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# Test of Significance involving the Sample Average

A bowler is bragging that his average is at least 180''. We observe him play three games, his scores are 125, 155, 140 ( , S=15). Should we accept or reject his claim? We should reject it. Why? Because a sample average as low as 140 is unlikely from a 180 bowler. How unlikely? A 180 bowler will bowl a 3-game average of 140 or lower only 2 percent of the time. Is 2 percent of the time unlikely? In statistics, yes. 5 percent or less is called statistically significant.

The decision making process above is called a test of significance   . Here is the way a statistical report would formally present the test, in numbered stages.

1. Hypotheses: versus
2. Test Statistic:
3. P-value: Presuming H0 is true, the likelihood of chance variation yielding a t-statistic as low as -4.62 is .02. (Calculation details later.)

4. Conclusion: Since P-value , the observed sample value is declared significantly unlikely under . Hence, we reject H0 and conclude . The sample provides evidence to reject the bowler's claim.

Here is a more detailed description of each component of the test of significance above.

1.
The null and alternative hypotheses    .

H0  and H1  are called the null hypothesis  and alternative hypothesis , respectively. The two hypotheses describe the two possibilities: the claim is true ( ), or the claim is false (). Note that

(i) the two hypotheses are statements about the population (ii) the two hypotheses are complementary; if one occurs the other does not (iii) the hypothesis with the equal sign is the null hypothesis
A test of significance rejects (population statement) H0 and concludes H1 if the sample values are significantly far from H0 and inside H1''. Hence, we reject and conclude if is some significant distance below 180. How far below 180 is significant''? The test statistic helps us determine where to draw the line in the sand.

2.
The Test Statistic For tests of hypotheses on , the t-test statistic  is a ratio of the form

For the null hypothesis , the t-test statistic is

H0 will be rejected if and only if will be some significant distance below 180, which happens if and only if t is some significant distance below 0. Based on the sample observed scores, the observed t value is

Is t=-4.62 significantly below 0?'' To answer this, we will need the help of the t-curve with n-1 degrees of freedom.

3.
The P-value

Using the t curve with n-1=2 degrees of freedom, the likelihood of chance variation resulting in a t-value as low as -4.62 is .02.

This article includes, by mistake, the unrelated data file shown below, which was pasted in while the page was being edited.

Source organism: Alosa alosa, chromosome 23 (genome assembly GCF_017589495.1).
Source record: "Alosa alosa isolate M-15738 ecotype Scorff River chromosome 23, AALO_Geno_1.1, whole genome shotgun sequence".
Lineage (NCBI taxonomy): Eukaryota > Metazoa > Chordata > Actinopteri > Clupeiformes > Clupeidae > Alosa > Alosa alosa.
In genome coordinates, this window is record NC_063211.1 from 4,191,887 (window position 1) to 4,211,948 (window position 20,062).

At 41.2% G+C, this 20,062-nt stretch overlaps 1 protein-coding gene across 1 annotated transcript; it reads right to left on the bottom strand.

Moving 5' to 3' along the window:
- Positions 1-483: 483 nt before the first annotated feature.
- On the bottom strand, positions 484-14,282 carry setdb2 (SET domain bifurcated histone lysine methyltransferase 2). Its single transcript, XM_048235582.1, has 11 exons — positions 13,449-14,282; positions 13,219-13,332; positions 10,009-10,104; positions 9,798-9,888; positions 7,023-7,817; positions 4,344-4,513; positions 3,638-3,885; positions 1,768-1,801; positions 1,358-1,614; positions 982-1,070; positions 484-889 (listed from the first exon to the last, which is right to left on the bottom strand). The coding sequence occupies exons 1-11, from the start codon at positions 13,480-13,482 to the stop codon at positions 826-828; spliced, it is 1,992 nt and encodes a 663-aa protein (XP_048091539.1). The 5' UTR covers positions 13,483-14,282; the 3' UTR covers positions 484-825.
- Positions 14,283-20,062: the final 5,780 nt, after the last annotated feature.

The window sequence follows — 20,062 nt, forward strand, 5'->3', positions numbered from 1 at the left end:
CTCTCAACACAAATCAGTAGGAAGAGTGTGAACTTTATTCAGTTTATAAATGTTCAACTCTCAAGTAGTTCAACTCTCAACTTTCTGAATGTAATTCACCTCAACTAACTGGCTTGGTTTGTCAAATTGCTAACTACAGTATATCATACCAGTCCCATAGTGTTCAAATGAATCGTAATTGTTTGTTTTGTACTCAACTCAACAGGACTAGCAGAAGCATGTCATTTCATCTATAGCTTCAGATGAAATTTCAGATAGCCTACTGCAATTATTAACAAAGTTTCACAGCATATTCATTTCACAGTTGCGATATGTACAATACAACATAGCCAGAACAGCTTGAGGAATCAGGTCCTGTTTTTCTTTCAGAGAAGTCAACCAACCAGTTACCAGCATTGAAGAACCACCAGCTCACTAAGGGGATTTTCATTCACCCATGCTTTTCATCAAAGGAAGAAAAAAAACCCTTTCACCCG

Since this likelihood is less than .05 (the standard for statistical significance), we declare that t=-4.62 is significantly below 0'', or that  is significantly below 180'', and reject . In general, the P-value is the total area under the curve more extreme than t in support of H1. If t is deep in H1 territory'', then the P-value is small. If P-value .05, we reject H0 with statistical significance. If P-value .01, we reject H0 with high statistical significance. If P-value is larger than .05, we accept H0.

4.
Conclusion If H0 is rejected, the conclusion is usually stated as there is enough evidence to ...' or there are statistically significant differences...'. If H0 is accepted, the conclusion is usually stated as there is not enough evidence to ...', or there are no statistically significant differences...'. Since P-value=.02 in our example, we conclude that the sample provides enough evidence to reject the bowler's claim of a 180 average'. Or his performance ( ) was much lower than his claimed average (), and the difference is statistically significant.'

Summary of the lower-tailed  t-test for :

versus
Test statistic:
P-value: Total area less than t (the direction of H1) under t-curve with n-1 degrees of freedom If t is significantly below 0 (the direction of H1), the P-value will be small.
Conclusion: If P-value .05, we reject H0 with statistical significance. If P-value .01, we reject H0 with high statistical significance. If P-value >.05, we do not reject H0.

Next: Upper-tailed t-test Up: Testing Hypotheses Previous: Testing Hypotheses

2003-09-08